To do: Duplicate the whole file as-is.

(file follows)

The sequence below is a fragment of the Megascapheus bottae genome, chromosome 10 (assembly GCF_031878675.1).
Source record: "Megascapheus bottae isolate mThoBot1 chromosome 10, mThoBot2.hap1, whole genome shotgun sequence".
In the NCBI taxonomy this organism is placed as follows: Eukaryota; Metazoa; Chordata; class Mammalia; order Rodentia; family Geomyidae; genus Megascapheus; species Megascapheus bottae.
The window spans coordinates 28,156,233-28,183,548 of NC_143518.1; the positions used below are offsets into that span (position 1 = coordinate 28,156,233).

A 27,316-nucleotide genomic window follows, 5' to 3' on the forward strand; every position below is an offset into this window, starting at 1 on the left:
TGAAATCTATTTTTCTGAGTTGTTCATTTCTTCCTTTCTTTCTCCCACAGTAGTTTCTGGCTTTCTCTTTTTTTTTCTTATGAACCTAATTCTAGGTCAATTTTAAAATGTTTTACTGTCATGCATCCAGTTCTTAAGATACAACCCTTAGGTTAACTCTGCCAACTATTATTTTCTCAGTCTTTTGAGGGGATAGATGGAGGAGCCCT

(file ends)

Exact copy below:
The sequence below is a fragment of the Megascapheus bottae genome, chromosome 10 (assembly GCF_031878675.1).
Source record: "Megascapheus bottae isolate mThoBot1 chromosome 10, mThoBot2.hap1, whole genome shotgun sequence".
In the NCBI taxonomy this organism is placed as follows: Eukaryota; Metazoa; Chordata; class Mammalia; order Rodentia; family Geomyidae; genus Megascapheus; species Megascapheus bottae.
The window spans coordinates 28,156,233-28,183,548 of NC_143518.1; the positions used below are offsets into that span (position 1 = coordinate 28,156,233).

A 27,316-nucleotide genomic window follows, 5' to 3' on the forward strand; every position below is an offset into this window, starting at 1 on the left:
TGAAATCTATTTTTCTGAGTTGTTCATTTCTTCCTTTCTTTCTCCCACAGTAGTTTCTGGCTTTCTCTTTTTTTTTCTTATGAACCTAATTCTAGGTCAATTTTAAAATGTTTTACTGTCATGCATCCAGTTCTTAAGATACAACCCTTAGGTTAACTCTGCCAACTATTATTTTCTCAGTCTTTTGAGGGGATAGATGGAGGAGCCCT